The notion that the 3-4-3 could be a formation of the future for Arsenal is one that is continuously overlooked. Instead, many point towards the idea of Mikel Arteta’s side shifting towards a more ‘progressive’ system. There have been suggestions that Arsène Wenger’s favoured 4-2-3-1 will be welcomed back at Arsenal or perhaps Pep Guardiola’s innovative 4-3-3 system will be Arteta’s eventual preference. Such arguments somewhat discredit a 3-4-3 set-up which has served our Spanish head coach incredibly well in recent times.
Since the 2016/17 season, each permanent Arsenal manager has experimented with the 3-4-3 at some point during their tenure. Wenger used it to strong effect in order to bring home Arsenal’s thirteenth FA Cup in 2017. Then, Unai Emery used it consistently throughout his first season in charge at Arsenal. And finally, Mikel Arteta has incorporated it superbly of late. However, each time these Arsenal managers have used the 3 at the back system, there has always been an overall expectation within the Arsenal faithful that it’ll eventually be fazed out.
One of the key reasons for this is due to the myth that the formation is inherently defensive. The additional centre-back combined with a double pivot sitting in front of the back three suggests the formation is slightly pragmatic. Yes, of course, it does help to create a solidified defensive structure. As shown by the dogged nature of our FA Cup semi-final showdown against Man City. Nonetheless, it doesn’t prohibit a team from playing attractive, dare I say, progressive, attacking football.
The role of the wing-backs in a 3-4-3 is a pivotal factor regarding why it is formation that is often attractive to watch a team operate in. The added security of a wide centre-back sitting behind a wing-back enables players in this position to fly forward. Thus, if you have two offensively oriented full-backs, there’s a good chance this formation will work for your team. They can carry the forward charge which is taken away from central areas as there isn’t a traditional attacking midfielder in this formation. Victor Moses and Marcos Alonso took full advantage of their extra opportunities going forward as wing-backs during Chelsea’s 16/17 title win. It’d be cruel to brand Antonio Conte’s league-winning side as ‘defensive’.
Just as the 3-4-3 suited the 16/17 Chelsea side remarkably well, it also works well with our current crop. David Luiz’s role as the middle centre-back in a back three is where he works best. Granit Xhaka operates really nicely on the left-side of a double pivot. Meanwhile, the inside forward roles suit Pierre-Emerick Aubameyang and Nicolas Pépé down to a T. In Kieran Tierney and Hector Bellerin, we also have two wonderful offensive full-backs. William Saliba and Gabriel Malaghaes also have all the ingredients required to excel as wide centre-backs. Arteta has clearly realised that using the 3-4-3 is the way to get the most out of his current options.
Still, despite the success the formation has brought for us, there is understandably debate over whether the 3-4-3 can be used to fulfil Arteta’s vision at Arsenal. Upon his arrival at the club, Arteta proclaimed that “I want the ball, I want to attack as much as possible.” With a two man midfield, it’s difficult to dominate a game for ninety minutes as your midfield will inevitably be overrun by a three man midfield. There will always be points during a game when operating in a 3-4-3 when you have to sit in. Arteta’s quote infers this won’t satisfy him.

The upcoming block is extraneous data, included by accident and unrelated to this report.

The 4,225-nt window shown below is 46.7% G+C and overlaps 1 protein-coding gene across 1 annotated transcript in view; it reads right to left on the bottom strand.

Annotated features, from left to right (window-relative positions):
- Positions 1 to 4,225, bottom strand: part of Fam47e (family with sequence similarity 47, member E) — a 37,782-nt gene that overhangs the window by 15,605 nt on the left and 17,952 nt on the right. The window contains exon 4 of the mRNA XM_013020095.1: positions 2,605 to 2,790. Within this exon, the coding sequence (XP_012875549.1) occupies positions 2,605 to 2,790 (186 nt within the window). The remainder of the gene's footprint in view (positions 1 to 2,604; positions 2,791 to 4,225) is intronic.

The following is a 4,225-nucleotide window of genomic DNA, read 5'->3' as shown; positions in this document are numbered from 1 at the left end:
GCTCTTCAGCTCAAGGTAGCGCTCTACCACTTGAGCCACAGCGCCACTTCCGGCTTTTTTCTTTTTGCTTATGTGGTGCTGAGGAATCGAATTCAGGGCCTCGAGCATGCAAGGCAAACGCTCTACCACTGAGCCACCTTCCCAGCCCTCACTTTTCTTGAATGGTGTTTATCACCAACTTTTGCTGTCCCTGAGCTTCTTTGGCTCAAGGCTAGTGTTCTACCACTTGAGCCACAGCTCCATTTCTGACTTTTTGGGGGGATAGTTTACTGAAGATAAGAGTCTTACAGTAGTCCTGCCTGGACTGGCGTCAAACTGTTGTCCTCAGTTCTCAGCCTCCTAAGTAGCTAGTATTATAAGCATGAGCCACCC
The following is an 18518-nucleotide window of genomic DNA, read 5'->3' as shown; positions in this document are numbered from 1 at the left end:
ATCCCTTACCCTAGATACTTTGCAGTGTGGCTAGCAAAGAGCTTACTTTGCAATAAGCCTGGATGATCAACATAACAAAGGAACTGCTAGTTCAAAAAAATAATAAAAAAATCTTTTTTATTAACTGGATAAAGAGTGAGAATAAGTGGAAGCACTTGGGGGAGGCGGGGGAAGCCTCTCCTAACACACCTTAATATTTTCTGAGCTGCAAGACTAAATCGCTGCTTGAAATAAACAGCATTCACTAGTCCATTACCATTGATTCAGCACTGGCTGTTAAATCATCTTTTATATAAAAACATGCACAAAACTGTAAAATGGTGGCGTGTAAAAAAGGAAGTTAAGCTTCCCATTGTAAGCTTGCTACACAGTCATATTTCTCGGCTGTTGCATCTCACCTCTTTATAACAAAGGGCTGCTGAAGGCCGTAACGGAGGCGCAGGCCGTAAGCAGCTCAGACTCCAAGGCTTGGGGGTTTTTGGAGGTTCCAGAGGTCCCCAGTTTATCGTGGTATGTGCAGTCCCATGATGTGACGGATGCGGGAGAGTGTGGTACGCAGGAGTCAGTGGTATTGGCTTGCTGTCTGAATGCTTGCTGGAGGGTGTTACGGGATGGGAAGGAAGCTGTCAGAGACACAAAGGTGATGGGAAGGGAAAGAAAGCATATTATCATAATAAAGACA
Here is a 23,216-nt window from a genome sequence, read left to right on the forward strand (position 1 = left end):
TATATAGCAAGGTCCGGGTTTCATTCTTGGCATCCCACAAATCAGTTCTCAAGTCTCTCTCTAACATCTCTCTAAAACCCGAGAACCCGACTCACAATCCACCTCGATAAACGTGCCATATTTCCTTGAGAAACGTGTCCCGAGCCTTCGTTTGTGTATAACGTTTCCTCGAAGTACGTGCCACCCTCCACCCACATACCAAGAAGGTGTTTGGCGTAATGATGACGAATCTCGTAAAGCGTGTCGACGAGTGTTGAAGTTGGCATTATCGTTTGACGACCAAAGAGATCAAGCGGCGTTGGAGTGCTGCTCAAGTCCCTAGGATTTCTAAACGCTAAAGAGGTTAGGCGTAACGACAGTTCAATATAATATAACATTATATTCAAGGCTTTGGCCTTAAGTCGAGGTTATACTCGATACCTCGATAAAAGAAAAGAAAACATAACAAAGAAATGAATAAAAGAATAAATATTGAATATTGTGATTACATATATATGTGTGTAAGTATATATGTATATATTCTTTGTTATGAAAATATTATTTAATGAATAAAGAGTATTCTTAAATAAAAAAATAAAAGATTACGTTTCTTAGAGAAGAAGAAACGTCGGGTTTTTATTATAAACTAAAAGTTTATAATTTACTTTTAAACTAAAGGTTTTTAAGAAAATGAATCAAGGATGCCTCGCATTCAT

There’s also discussion over just how effective the formation is against a low block. The absence of an out and out creator role within the 3-4-3 means you often lack a player who can single-handedly break open a defence. This means a team often finds themselves failing to penetrate a back line as the central midfielders just aren’t capable of providing the required creativity. Perhaps Willian, who is more than capable of playing as an inside forward, would help to nullify this issue. However, it’s doubtful that a single addition would quash the creative problems we faced when confronted with teams who played with low blocks at the back end of the 19/20 season.
In addition, there are question marks over whether we have a complete enough striker to operate with the 3-4-3 in the long-term. Alex Lacazette ties up play together nicely but he isn’t a notable threat in the penalty area. The ability to find players in the box through crosses is a fundamental requirement in a 3-4-3. Yes, Aubameyang’s aerial threat has increased tenfold this season and Nico Pépé likes to latch on to cut backs but the void Lacazette leaves in this area is perhaps too substantial. Many have suggested that signing someone in the mould of an Odsonne Edouard or Moussa Dembele would help to solve this issue.
So, the answer to the question posed in the title is likely a ‘no.’ Arteta’s desire to dominate games means the 3-4-3 just doesn’t really match up with his vision. Additionally, as per The Athletic, Arsenal reportedly want to add a #6, a #8 and a #10 to their squad which infers a three man midfield will be returning. However, for now, it’s doubtlessly our best option. Given the success we have endured whilst using the 3-4-3, there is straightforwardly no point changing things up until we are one hundred per cent ready.